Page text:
Agnotology’s epistemological and ontological challenges originate with the fantasy of equivalence. This initial, structural denial of distinctions in historical capitalism between skilled/unskilled laborers severed human agency from production, setting in motion a process of erasure where the distinctions between known and unknown, knowledgeable and ignorant, fact and fantasy all come to mirror the conveniences of capitalist equivalence for value production. The initial externalization of intelligent action that is definitional for the shift to industrial production enables the uniform conception of labor’s activities in terms that foster its mechanization and later replacement with digital automation. These changes emanate from the internal ordering created by this political economy where the separation of agency and production depends on alienation—becoming apparent in political disillusion, social estrangement, a reduced sense of control, and ultimately the distrust of governance. The operative protocols making this expansion possible are fundamental to industrial production and the serial production of interchangeable “instances of type” expanding alongside digital capitalism into new domains. This superstructure organizes all of capitalist society with a simple, inexorable and expansive logic: the embrace of both “fake news” and “conspiracy theory” as explanatory practices that reveal the arrival of Jean Baudrillard’s hyperreal:

It is no longer a question of imitation, nor of reduplication, nor even of parody. It is rather a question of substituting signs of the real for the real itself, that is, an operation to deter every real process by its operational double, a metastable, programmatic, perfect descriptive machine which provides all the signs of real and short-circuits all its vicissitudes. [...] All the hypotheses of manipulation are reversible in an endless whirligig. For manipulation is a floating causality where positivity and negativity engender and overlap with one another, where there is no longer any active or passive. [...] We are in a logic of simulation which has nothing to do with a logic of facts and an order of reasons. Simulation is characterized by a precession of the model, of all models around the merest fact. [...] Everywhere, in whatever political, biological, psychological, media domain, where the distinction between poles can no longer be maintained, one enters into simulation, and hence into absolute manipulation—not passivity, but the non-distinction of active and passive.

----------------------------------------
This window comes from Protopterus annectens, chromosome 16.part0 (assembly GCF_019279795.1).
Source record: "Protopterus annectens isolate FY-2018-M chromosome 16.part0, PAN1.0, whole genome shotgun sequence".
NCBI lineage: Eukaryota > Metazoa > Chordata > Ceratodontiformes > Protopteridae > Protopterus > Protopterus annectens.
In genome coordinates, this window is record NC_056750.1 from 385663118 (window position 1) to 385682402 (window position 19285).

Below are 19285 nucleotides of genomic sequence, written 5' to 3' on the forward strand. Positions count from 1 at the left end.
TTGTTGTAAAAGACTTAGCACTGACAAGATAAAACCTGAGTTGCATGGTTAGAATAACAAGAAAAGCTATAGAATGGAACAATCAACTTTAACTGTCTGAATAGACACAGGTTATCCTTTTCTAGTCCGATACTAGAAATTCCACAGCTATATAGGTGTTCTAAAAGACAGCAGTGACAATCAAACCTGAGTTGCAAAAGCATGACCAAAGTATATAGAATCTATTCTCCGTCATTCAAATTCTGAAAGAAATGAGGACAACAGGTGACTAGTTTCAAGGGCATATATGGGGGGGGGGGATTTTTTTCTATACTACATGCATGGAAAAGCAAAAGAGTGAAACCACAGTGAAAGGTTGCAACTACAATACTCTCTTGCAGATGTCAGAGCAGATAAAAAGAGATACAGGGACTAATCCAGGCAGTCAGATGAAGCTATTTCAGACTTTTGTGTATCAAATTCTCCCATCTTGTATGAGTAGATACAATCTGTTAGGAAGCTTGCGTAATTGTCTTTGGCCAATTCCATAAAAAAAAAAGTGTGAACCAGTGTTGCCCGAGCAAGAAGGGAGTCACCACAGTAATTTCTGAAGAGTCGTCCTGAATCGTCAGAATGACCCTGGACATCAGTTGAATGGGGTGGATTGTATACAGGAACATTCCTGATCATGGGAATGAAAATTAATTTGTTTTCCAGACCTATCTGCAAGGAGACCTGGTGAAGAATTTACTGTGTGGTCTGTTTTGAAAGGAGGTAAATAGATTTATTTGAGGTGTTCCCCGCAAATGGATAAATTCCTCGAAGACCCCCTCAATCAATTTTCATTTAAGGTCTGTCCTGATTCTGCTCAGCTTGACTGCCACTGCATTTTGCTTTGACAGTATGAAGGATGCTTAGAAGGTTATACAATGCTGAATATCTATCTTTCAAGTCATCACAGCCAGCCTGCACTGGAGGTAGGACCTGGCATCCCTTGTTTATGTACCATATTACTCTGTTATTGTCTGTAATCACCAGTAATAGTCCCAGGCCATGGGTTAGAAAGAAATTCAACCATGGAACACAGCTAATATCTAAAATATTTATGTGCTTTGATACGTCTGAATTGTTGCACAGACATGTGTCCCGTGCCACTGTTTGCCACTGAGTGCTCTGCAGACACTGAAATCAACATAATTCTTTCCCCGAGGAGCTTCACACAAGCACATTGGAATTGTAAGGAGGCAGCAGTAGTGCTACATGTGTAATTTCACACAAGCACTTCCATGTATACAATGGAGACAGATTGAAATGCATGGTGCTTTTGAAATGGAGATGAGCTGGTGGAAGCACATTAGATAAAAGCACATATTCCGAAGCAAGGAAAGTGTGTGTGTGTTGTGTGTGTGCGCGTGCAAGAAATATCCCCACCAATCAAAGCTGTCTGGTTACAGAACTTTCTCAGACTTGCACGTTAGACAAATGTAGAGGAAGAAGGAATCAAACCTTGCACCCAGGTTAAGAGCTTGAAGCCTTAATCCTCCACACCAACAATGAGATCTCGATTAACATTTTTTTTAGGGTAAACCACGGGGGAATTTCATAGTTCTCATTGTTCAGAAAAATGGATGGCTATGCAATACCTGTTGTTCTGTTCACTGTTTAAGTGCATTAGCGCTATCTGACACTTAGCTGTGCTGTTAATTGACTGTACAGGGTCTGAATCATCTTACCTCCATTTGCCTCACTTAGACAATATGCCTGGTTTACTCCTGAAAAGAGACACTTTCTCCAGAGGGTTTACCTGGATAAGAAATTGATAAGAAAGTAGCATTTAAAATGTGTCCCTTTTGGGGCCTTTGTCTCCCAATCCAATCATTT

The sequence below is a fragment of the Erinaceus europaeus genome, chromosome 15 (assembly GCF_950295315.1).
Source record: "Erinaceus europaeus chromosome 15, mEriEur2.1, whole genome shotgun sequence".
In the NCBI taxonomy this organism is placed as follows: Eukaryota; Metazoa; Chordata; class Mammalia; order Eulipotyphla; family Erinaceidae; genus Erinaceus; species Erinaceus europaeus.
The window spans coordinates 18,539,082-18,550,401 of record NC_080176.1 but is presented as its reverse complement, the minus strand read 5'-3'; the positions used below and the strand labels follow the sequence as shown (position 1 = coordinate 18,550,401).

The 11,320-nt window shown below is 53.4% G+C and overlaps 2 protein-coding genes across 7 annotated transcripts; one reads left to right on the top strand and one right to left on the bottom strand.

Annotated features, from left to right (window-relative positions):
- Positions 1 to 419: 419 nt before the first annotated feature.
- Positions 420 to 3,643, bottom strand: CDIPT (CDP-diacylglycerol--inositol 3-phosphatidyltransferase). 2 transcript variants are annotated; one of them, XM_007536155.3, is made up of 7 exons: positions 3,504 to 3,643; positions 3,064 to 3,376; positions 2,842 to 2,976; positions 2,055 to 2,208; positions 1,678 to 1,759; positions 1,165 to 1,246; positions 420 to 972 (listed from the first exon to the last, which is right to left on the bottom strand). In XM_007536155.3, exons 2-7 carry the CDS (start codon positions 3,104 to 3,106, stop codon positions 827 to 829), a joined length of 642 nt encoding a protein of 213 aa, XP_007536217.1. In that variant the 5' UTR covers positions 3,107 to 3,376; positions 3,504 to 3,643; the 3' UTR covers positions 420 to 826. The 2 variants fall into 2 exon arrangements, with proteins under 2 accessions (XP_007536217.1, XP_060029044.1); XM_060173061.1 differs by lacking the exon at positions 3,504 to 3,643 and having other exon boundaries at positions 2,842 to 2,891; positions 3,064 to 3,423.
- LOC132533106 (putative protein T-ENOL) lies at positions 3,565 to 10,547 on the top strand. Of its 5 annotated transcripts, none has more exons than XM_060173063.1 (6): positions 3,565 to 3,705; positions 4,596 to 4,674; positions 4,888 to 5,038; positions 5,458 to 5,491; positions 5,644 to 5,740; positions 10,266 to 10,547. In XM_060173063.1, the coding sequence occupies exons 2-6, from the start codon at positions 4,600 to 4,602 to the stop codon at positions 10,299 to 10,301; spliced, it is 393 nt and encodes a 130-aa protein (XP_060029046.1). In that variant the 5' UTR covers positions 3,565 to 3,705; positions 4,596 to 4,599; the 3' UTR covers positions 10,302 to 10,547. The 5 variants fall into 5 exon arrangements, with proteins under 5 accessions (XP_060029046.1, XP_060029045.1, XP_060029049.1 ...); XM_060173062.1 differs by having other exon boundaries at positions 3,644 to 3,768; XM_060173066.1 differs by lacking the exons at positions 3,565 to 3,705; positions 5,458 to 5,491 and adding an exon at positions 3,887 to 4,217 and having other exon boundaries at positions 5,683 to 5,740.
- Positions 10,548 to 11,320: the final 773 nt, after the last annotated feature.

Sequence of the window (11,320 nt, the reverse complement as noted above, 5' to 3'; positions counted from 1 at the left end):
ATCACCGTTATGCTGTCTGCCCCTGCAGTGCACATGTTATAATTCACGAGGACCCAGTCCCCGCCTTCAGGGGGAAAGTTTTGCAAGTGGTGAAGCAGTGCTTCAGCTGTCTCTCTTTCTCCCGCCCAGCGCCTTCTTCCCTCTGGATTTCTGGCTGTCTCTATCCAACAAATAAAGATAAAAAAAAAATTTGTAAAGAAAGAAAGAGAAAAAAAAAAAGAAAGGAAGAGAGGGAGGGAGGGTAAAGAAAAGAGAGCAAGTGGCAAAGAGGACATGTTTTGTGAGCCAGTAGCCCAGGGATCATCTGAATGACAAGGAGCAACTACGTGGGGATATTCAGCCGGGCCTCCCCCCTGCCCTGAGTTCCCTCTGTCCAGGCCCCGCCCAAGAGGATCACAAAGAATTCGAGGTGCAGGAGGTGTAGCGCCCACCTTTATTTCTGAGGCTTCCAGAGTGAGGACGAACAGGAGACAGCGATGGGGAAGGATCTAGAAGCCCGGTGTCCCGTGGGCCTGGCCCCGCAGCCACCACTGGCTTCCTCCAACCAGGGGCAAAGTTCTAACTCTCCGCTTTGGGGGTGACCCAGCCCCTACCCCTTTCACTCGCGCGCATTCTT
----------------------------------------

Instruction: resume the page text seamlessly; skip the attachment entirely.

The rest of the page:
Baudrillard, J. Simulations trans. Paul Foss, Paul Patton and Philip Beitchman (New York: Semiotexte, 1983) pp. 6-58.

The role of established knowledge in semiotics provides the basis for Baudrillard’s critique that addresses the evaluation of information through the internalized “models” provided by past knowledge and experience; what his analysis does not provide is the potential for empirical processes to undermine these internalized models, since while all knowledge does derive from the structural ordering of established expectations, those evaluative methods are not static and the models they create are not fixed. It is only when confronted as an agnotological process that his proposal of the hyperreal (and thus simulation) collapses distinctions: this affect of equivalence serves a particular role in the political economy—it renders dissent unimportant, effacing all positions as identical—making fact and falsehood become the same, irrelevant. The resulting hyperreal is unconstrained by legal and social controls that could restrict its valorization based in semiotic production (utilizing autonomous systems and databases created through pervasive monitoring). Digital capitalism aspires to render the state of information as an instrumentality of control, denying all choices through their equivalence, enabling this hyperreal to become more than mere rhetoric. Because all choices have equal value to the surveillance that accompanies this immaterial production, valorizing social behavior proceeds without constraints. “Fake news” is the transposition of this facture to the political, the internalized wielding of agnotology to destroy political challenges and the potential for consensus.